Feedback from FGDs with farmers on outcomes of BGP interventions[edit | edit source]

In the Khulna zone better water management, resulting in improved irrigation water supply, allowed increased cultivation of boro paddy in the rabi season.  This replaced sesame, which was previously grown as a main crop in the rabi season, but was risky due to erratic rains prior to harvest damaging the sesame crop and reducing its yields.

In the Patuakhali zone farmers reported that better water management brought more land under cultivation in rabi season, and allowed the adoption of HYVs in the aman and aus seasons. Better drainage allowed the expansion of rabi crops; the increased supply of fresh water in khals allowed the irrigation of watermelon and boro paddy in some locations.     

The 2019 WMG survey (TR26) identified which improved methods and technologies for crop production, introduced and disseminated through the Farmer Fields Schools, were best adopted.  These were line sowing of paddy, improved paddy seedbed management, the use of improved seeds and varieties, and perching branches for birds, all mentioned in at least 21 of the 24 Focus Group Discussions (FGDs) held. Use of light trap, proper seed preservation and balanced fertilizer were mentioned as adopted technologies in half or more of the FGDs.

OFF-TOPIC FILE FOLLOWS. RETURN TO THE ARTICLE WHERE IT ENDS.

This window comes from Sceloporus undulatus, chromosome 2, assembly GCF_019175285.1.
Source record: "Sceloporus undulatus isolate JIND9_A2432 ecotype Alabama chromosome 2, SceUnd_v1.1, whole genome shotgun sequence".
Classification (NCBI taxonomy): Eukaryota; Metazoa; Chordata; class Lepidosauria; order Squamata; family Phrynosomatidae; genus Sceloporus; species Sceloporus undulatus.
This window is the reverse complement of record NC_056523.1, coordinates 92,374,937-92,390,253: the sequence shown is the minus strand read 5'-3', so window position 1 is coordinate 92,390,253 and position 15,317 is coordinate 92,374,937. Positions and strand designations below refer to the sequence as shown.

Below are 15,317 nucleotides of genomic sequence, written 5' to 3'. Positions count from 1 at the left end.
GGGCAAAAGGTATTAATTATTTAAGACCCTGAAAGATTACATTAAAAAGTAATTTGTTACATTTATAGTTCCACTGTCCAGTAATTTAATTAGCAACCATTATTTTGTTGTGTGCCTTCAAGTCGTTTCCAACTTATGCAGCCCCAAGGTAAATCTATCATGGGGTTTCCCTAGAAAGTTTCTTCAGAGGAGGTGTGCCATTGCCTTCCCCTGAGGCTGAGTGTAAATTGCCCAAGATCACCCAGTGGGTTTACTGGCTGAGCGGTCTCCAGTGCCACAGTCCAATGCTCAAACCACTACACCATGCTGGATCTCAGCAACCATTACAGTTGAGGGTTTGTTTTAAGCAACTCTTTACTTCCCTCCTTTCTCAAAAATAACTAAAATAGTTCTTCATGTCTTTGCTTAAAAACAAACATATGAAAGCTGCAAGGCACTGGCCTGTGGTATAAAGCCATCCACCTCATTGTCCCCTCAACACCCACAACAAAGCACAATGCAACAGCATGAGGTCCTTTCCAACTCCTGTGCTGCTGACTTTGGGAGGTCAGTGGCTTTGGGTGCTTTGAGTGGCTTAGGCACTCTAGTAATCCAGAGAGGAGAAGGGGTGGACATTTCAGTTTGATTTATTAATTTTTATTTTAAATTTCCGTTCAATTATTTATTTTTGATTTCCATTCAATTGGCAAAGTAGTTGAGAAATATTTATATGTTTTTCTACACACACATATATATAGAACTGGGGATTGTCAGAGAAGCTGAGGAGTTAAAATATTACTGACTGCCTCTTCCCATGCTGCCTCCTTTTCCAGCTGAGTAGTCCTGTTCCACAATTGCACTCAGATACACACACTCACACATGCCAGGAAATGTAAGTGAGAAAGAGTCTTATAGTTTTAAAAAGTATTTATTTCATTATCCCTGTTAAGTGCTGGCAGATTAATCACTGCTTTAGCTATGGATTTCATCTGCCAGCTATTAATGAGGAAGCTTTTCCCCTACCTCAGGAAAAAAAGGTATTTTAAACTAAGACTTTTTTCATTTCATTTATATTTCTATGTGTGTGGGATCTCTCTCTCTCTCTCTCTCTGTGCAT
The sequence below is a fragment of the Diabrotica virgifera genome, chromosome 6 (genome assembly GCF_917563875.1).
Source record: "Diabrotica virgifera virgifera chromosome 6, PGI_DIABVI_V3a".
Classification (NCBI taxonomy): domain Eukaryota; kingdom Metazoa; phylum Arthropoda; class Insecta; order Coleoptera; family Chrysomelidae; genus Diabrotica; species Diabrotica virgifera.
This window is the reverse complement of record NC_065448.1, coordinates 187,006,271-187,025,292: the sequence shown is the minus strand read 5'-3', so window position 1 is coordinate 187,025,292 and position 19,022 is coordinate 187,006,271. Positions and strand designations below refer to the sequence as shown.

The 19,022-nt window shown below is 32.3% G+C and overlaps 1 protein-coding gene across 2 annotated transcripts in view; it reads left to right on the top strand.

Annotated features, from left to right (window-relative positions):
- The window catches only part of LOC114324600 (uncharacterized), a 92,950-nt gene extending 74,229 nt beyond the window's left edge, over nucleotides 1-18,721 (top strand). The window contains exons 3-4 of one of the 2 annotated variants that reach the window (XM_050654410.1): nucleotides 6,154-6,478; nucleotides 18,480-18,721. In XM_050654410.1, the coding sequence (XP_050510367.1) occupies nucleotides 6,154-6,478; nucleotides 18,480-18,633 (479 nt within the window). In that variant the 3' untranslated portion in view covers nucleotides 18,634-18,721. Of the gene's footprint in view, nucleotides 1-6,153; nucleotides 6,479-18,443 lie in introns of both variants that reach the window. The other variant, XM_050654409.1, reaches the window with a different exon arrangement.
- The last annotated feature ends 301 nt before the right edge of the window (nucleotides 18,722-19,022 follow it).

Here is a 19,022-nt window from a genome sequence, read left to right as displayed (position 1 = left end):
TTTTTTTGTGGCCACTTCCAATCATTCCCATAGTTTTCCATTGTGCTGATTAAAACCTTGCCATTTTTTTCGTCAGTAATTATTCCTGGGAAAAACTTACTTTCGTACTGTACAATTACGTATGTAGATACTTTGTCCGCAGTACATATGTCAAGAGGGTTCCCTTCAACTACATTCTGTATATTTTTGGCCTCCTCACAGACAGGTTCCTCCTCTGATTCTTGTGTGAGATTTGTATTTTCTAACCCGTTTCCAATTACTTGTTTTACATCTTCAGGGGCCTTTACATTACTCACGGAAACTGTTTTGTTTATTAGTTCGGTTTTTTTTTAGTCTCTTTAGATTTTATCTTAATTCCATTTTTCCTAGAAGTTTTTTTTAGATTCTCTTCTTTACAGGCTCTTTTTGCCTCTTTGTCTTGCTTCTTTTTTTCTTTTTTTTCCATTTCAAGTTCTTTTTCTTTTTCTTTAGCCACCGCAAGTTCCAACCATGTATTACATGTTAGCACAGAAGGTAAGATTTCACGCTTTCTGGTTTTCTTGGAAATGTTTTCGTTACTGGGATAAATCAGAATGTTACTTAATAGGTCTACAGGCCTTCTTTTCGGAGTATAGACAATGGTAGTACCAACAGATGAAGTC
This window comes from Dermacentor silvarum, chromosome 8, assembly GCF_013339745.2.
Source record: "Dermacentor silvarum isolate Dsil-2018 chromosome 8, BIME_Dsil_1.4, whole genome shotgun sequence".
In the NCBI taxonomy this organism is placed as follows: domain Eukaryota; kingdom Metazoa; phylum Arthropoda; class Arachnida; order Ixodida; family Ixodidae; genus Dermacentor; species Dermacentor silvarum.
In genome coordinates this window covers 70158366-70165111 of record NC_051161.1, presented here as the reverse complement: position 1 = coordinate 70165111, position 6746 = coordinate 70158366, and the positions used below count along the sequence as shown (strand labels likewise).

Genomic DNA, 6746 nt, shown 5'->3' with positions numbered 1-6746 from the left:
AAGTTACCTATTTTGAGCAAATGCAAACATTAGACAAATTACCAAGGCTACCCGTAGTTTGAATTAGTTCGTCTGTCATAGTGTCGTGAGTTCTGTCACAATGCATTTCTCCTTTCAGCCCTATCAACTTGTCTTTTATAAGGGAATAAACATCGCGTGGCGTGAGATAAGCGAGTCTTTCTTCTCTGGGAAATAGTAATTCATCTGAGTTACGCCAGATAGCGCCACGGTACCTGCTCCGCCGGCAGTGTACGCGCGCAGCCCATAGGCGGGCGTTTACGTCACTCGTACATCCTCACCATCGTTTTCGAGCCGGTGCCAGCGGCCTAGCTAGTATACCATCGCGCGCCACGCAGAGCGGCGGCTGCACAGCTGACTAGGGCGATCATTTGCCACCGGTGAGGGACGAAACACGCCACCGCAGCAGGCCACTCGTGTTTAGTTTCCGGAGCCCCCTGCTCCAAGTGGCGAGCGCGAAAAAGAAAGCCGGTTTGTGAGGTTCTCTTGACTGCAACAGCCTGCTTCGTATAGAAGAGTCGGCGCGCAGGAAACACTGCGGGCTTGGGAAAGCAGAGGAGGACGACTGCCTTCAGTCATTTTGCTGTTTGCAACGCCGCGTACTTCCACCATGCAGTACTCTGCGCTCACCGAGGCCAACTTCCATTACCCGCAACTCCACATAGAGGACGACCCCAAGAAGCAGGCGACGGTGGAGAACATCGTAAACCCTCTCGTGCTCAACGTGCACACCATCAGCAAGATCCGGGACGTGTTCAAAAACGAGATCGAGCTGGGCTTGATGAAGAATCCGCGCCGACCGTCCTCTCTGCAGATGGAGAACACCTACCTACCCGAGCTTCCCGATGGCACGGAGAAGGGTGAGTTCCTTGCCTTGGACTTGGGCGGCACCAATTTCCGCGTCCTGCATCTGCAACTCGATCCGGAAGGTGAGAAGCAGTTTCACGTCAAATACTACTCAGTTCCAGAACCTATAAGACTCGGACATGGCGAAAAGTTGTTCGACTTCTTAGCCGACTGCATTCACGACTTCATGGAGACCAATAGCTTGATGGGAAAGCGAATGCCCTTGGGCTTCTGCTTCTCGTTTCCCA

Adoption rates of improved fish production technologies were generally higher than for most crop production technologies, with the use of improved fingerlings / spawn, balanced feed for fish and liming of fish ponds as the most commonly adopted technologies.

In the 2019 survey farmers were also asked for their most pressing problems, which turned out to be dominated by economic issues such as falling prices of farm products and increased costs of labour and farm inputs. In 2018 farmers had been benefiting from a spike in paddy prices following poor harvest in the preceding year. This encouraged increased paddy production, and the market seemed to become oversupplied; as a consequence farmers interviewed in 2019 no longer thought that paddy was such a profitable crop.